Jewish World Review
Sept. 23, 2009
/ 5 Tishrei 5770
"Public sentiment is everything. With public sentiment, nothing can fail; without it nothing can succeed."
Thanks to Bob Woodward, the Washington Post's ever-open drop for leaked documents, the American people have the benefit of the latest report and recommendations from the commanding general of NATO forces in Afghanistan. The front-page headline sums up the 66-page analysis from the general and its stark conclusion: "McChrystal: More Forces or 'Mission Failure' "
Talk about a feeling of deja vu: The grim picture painted by General Stanley McChrystal sounds much like the one that faced the previous commander-in-chief in Iraq back in 2006, when defeat seemed not only in prospect but already in process.
That president and commander-in-chief had a choice: (a) accept defeat, which would of course be called an orderly withdrawal, or (b) stake all on a new strategy and new troops to carry it out with no guarantee of success.
Heeding the counsel of a general named Petraeus, and a couple of maverick senators named McCain and Lieberman, George W. Bush refused to accept defeat. Instead, he approved what came to be known as the Surge. It succeeded, thanks to the Lord of Hosts and the armed forces of the United States, not necessarily in that order, for the Lord helps those who help themselves.
It succeeded, lest we forget, at no little sacrifice. The military funerals here in Arkansas alone testify to the cost of that success. Now, unless the fruits of that Surge are frittered away, Iraq may complete the transformation from sad debacle to one more victory in this long, long war on terror, or whatever it is now called in Washington well-appointed offices far removed from the dust, din and blood of battle.
Now another president faces another momentous decision, this time in a war Barack Obama used to say had to be won. Faced by declining support for that war, the new president is sending mixed signals. Yes, he's already dispatched fresh troops to Afghanistan, but he has yet to endorse any new strategy there, let alone the one being recommended by the new American commander.
And while this president dithers, support for the war ebbs. The same sort of senators who opposed the Surge in Iraq there was a time when Barack Obama was among them can be counted on to find excuses for not supporting a bold new strategy in Afghanistan. And when politicians are looking for a way to dodge a decision that could prove as unpopular as it is necessary, any excuse will do.
Case in point: Carl Levin, the senator from Indecision, who would prefer to hand the war off to the Afghans themselves. Who wouldn't? Unfortunately, it's more than clear that Afghanistan's flailing government and still nascent army are far from ready to shoulder that responsibility.
If the president is looking for more realistic counsel, he might consult with someone like Ike Skelton, who represents the dwindling old Harry Truman-Scoop Jackson wing of the Democratic Party when it comes to military affairs and national security in general. At 77, Mr. Skelton chairs the House Armed Services Committee, and he speaks plain. Which figures; he's from Missouri, Harry Truman country. And this is what Ike Skelton said on the eighth anniversary this month of the September 11th attacks on America:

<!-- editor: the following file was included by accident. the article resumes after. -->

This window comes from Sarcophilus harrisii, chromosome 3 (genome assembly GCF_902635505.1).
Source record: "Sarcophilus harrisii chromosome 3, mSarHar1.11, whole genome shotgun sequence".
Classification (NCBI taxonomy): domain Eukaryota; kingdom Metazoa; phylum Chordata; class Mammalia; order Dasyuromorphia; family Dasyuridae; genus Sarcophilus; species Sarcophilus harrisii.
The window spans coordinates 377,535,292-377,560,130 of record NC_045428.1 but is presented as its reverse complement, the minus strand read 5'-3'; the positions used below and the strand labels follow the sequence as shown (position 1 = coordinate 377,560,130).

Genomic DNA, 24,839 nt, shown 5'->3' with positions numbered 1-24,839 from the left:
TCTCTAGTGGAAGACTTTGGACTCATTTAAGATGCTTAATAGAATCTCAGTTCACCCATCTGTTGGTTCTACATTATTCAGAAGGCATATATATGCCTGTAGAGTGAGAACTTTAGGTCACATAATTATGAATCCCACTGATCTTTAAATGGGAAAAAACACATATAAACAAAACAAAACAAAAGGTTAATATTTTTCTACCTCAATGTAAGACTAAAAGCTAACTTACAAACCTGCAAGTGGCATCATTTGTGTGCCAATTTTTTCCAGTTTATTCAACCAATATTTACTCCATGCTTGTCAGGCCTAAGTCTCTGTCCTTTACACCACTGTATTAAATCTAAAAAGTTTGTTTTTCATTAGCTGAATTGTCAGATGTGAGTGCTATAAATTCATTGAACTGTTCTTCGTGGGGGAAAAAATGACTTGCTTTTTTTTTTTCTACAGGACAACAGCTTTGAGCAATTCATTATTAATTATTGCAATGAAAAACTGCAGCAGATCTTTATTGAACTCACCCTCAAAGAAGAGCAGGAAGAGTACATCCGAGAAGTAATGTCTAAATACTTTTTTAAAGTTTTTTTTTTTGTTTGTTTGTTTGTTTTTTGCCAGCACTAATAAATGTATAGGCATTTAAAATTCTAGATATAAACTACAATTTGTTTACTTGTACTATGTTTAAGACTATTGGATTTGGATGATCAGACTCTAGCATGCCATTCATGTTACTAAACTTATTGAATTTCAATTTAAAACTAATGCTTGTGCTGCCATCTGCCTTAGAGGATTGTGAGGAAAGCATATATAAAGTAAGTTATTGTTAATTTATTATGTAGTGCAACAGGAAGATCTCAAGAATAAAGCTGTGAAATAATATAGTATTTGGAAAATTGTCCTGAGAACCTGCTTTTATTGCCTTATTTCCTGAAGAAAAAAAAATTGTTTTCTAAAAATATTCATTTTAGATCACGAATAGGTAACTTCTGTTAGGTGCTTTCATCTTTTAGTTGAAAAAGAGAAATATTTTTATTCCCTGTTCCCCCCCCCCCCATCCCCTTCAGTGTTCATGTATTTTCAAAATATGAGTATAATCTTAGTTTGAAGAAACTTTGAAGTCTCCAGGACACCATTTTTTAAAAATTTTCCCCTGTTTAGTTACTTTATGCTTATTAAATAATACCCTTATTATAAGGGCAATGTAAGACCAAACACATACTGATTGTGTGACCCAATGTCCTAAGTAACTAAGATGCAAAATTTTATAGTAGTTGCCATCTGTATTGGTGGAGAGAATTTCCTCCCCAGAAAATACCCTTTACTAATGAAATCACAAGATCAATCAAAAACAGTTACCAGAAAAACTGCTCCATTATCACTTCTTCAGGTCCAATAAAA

"Now is not the time to lose our resolve. We must give our forces the time and resources they need to show progress in the fight against the enemies responsible for the attacks of 9/11." He might as well have been Britain's Margaret Thatcher telling another president, George Herbert Walker Bush, that now was no time to go wobbly after Saddam Hussein had seized Kuwait,
Direct, plain-spoken Ike Skelton is no Churchillian orator, and he's certainly not as articulate as Barack Obama, who can explain both sides of any thorny question, split the difference, and leave his listeners wondering only about where he's finally come down, if he has. Afghanistan is still one of those questions hanging in the balance at White House. How it is resolved will say a lot not just about this president but also about the prospects for freedom and security in this world.
If this commander-in-chief is looking for excuses to lose the war in Afghanistan, with all the strategic dangers so wobbly a course would raise for this country, its NATO allies, and neighboring countries in the region like Pakistan, then he'll find no shortage of such excuses in the counsels of his own party. Some of the same voices who were ready to give up on Iraq a few years ago can be heard urging the same fearful counsel where Afghanistan is concerned.
The new American commander there now has come up with a clear if sobering assessment, and a strategy to go with it. But the word from the White House is neither Stop nor Go, but Wait. At the moment the only clear strategy being followed is to temporize. And it is a dangerous one. For the one sure requirement for victory in Afghanistan or anywhere else is the support of public opinion at home. And every day that passes without strong presidential leadership, the more support for this war will dribble away. It was said long ago: If the sound of the trumpet be uncertain, who shall prepare to do battle?
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